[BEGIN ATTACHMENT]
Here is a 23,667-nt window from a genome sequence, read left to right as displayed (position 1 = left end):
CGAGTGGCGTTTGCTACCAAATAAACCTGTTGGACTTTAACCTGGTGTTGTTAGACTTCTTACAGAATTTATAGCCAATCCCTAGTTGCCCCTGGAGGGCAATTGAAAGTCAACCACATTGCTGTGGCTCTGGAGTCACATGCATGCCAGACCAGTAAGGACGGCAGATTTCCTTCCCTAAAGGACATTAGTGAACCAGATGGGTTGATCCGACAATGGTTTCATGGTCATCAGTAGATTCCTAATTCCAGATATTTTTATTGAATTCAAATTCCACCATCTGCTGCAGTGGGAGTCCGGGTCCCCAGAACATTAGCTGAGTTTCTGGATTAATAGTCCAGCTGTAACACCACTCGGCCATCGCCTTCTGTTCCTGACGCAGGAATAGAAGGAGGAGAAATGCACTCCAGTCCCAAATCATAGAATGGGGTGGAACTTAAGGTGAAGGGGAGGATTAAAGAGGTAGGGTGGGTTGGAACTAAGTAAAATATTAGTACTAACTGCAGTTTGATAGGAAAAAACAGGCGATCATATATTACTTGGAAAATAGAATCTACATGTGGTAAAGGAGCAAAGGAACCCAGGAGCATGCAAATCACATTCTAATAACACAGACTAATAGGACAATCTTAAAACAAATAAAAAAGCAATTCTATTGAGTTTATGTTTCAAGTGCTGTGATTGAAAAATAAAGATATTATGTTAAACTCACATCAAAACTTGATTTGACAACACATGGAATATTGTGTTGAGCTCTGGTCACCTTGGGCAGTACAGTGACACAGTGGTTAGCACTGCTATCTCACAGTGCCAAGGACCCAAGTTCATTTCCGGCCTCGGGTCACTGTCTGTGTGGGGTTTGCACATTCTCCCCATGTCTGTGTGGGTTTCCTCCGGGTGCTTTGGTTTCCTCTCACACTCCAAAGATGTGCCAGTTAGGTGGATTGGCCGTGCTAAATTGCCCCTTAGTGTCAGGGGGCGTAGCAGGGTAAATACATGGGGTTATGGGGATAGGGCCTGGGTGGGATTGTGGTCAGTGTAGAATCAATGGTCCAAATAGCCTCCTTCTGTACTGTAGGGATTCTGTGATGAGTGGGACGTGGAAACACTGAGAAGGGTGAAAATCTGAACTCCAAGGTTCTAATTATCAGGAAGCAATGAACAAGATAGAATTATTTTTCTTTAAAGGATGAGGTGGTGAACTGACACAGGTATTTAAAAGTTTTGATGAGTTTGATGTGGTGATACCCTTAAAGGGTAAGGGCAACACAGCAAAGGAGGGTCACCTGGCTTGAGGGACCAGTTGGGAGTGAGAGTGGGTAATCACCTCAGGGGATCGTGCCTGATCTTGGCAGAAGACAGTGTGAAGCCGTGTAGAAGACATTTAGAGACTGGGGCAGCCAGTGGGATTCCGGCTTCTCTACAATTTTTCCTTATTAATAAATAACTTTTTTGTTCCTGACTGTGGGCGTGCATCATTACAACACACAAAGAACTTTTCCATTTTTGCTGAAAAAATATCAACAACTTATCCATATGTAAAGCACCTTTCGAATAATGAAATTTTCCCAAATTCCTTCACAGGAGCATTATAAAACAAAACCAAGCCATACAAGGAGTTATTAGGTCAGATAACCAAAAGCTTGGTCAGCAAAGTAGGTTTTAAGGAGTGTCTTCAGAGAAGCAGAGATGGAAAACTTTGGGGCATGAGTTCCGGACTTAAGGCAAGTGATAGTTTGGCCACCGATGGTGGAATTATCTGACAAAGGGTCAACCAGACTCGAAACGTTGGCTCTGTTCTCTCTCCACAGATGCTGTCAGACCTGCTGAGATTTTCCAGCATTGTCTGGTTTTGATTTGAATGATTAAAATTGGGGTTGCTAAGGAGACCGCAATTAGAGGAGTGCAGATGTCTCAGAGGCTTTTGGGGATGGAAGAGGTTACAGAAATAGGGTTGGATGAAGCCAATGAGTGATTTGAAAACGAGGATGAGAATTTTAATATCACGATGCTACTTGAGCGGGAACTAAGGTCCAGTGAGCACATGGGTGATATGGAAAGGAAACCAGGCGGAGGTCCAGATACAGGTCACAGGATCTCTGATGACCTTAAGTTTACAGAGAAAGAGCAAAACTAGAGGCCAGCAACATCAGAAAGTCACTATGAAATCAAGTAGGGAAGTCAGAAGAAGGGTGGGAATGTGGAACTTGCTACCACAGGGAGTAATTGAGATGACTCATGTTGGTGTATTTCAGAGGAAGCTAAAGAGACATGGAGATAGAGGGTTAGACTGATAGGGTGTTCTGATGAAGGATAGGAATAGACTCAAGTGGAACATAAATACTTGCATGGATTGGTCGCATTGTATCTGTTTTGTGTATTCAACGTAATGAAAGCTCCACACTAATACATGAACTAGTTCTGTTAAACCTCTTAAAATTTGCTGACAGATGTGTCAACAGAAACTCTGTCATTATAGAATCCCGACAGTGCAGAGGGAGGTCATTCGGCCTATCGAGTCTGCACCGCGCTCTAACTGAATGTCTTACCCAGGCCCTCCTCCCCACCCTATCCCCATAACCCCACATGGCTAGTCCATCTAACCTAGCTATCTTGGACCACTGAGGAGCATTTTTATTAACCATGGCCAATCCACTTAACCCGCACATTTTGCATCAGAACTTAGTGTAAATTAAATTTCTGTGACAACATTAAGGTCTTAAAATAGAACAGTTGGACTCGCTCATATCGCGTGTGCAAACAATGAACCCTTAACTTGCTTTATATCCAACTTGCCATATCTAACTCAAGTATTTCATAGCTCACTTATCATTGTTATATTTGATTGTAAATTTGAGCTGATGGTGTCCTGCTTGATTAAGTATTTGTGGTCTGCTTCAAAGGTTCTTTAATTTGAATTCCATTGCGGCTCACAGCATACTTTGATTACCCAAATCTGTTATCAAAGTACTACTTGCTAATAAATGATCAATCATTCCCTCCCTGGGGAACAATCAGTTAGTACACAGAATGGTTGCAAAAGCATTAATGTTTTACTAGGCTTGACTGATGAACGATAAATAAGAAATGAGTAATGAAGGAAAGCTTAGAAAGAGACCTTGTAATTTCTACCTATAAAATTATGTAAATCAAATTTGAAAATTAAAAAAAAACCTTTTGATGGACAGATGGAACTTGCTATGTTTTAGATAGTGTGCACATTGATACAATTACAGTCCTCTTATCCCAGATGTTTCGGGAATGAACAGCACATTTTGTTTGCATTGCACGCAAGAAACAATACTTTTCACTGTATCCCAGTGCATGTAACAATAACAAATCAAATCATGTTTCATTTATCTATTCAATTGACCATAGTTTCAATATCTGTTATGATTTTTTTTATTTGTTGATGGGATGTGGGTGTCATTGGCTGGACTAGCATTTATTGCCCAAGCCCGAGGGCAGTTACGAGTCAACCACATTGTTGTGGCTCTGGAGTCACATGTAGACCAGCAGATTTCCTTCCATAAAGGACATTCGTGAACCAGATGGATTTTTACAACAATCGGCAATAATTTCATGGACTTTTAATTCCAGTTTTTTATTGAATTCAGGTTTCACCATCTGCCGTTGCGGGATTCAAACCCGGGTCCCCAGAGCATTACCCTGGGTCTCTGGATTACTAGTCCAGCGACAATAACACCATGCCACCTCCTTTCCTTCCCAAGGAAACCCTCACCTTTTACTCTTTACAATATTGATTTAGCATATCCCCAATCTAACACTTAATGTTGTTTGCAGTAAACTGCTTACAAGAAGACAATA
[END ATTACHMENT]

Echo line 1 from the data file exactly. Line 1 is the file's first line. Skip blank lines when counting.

Here is a 23,667-nt window from a genome sequence, read left to right as displayed (position 1 = left end):